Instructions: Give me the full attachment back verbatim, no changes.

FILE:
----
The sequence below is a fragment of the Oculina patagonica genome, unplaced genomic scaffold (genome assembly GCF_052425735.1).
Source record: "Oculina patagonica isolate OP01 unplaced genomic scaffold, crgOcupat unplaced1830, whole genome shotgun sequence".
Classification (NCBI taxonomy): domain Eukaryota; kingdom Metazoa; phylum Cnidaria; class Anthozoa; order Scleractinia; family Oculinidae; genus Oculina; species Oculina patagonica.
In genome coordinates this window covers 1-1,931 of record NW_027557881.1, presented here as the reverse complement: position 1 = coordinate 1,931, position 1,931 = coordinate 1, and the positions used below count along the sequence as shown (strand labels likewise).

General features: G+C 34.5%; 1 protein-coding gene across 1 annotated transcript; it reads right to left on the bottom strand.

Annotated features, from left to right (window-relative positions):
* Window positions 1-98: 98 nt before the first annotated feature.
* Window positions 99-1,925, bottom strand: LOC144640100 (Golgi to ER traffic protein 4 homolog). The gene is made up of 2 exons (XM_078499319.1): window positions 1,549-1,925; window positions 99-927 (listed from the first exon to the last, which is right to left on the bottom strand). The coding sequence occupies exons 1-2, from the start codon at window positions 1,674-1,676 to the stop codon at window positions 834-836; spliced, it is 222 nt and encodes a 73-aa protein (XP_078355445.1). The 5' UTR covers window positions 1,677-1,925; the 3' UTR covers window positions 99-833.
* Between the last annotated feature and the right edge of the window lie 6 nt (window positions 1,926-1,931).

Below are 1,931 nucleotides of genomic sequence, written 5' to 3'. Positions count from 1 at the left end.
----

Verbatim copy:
The sequence below is a fragment of the Oculina patagonica genome, unplaced genomic scaffold (genome assembly GCF_052425735.1).
Source record: "Oculina patagonica isolate OP01 unplaced genomic scaffold, crgOcupat unplaced1830, whole genome shotgun sequence".
Classification (NCBI taxonomy): domain Eukaryota; kingdom Metazoa; phylum Cnidaria; class Anthozoa; order Scleractinia; family Oculinidae; genus Oculina; species Oculina patagonica.
In genome coordinates this window covers 1-1,931 of record NW_027557881.1, presented here as the reverse complement: position 1 = coordinate 1,931, position 1,931 = coordinate 1, and the positions used below count along the sequence as shown (strand labels likewise).

General features: G+C 34.5%; 1 protein-coding gene across 1 annotated transcript; it reads right to left on the bottom strand.

Annotated features, from left to right (window-relative positions):
* Window positions 1-98: 98 nt before the first annotated feature.
* Window positions 99-1,925, bottom strand: LOC144640100 (Golgi to ER traffic protein 4 homolog). The gene is made up of 2 exons (XM_078499319.1): window positions 1,549-1,925; window positions 99-927 (listed from the first exon to the last, which is right to left on the bottom strand). The coding sequence occupies exons 1-2, from the start codon at window positions 1,674-1,676 to the stop codon at window positions 834-836; spliced, it is 222 nt and encodes a 73-aa protein (XP_078355445.1). The 5' UTR covers window positions 1,677-1,925; the 3' UTR covers window positions 99-833.
* Between the last annotated feature and the right edge of the window lie 6 nt (window positions 1,926-1,931).

Below are 1,931 nucleotides of genomic sequence, written 5' to 3'. Positions count from 1 at the left end.